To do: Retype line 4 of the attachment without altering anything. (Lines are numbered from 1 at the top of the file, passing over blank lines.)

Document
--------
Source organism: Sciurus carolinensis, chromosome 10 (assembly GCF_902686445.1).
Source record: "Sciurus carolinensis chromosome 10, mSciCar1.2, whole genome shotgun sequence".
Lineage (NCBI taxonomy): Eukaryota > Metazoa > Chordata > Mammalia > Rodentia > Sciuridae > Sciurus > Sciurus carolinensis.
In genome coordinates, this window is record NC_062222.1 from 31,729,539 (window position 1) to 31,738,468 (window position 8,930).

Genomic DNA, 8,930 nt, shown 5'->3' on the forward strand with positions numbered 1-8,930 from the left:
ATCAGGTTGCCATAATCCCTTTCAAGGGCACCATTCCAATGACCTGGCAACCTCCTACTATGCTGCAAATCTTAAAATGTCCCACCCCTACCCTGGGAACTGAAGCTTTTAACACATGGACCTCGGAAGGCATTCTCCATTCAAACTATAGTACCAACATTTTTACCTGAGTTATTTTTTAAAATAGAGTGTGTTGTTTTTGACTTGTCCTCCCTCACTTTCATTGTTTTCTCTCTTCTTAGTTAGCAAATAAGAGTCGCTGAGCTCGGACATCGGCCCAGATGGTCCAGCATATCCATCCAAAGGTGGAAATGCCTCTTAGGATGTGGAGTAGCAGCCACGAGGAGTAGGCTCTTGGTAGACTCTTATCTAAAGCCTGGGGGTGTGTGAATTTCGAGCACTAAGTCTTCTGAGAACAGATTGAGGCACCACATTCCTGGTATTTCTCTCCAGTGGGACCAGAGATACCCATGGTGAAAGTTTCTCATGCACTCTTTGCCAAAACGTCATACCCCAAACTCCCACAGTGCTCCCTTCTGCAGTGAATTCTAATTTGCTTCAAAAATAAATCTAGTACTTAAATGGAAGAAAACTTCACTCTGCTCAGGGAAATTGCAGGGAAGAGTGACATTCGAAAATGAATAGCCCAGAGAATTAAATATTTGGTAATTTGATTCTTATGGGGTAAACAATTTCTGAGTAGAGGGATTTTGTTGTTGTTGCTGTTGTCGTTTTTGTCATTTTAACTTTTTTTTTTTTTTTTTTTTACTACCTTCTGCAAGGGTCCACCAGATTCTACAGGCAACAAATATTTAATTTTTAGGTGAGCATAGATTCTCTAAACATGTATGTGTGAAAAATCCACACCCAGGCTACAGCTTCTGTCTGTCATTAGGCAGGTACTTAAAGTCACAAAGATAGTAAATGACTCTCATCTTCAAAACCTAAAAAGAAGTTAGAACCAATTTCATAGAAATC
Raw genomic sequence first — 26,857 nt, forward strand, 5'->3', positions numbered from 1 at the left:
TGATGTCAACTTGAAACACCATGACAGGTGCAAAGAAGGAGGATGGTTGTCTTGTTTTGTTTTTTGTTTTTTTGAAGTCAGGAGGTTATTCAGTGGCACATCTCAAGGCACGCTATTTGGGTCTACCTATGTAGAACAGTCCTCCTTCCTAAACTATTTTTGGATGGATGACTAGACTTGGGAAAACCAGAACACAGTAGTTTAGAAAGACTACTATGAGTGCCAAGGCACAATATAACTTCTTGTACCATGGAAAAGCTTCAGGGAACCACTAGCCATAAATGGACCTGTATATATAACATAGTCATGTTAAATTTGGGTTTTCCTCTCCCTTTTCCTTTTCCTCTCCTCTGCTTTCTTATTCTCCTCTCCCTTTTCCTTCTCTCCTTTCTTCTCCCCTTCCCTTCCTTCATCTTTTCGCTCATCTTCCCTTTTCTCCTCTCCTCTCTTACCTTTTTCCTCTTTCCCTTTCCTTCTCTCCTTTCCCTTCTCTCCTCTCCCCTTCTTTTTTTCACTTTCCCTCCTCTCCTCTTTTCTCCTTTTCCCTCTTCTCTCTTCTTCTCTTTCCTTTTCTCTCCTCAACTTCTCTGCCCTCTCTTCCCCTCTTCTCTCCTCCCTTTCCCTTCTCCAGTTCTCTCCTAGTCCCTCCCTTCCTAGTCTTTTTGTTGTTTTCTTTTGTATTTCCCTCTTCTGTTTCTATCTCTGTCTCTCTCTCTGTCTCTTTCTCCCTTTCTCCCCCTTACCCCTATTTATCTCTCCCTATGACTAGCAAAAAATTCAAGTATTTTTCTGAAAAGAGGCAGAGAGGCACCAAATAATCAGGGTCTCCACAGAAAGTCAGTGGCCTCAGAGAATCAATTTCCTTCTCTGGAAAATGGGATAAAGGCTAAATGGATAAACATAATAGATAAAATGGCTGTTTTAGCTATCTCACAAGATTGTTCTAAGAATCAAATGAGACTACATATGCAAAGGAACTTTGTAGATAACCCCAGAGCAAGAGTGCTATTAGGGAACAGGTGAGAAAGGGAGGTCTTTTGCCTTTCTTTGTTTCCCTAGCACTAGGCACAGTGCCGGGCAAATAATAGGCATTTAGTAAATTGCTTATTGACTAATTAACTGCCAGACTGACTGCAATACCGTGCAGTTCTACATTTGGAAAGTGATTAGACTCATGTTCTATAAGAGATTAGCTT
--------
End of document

In genome coordinates, this window is record NC_062222.1 from 31,729,539 (window position 1) to 31,738,468 (window position 8,930).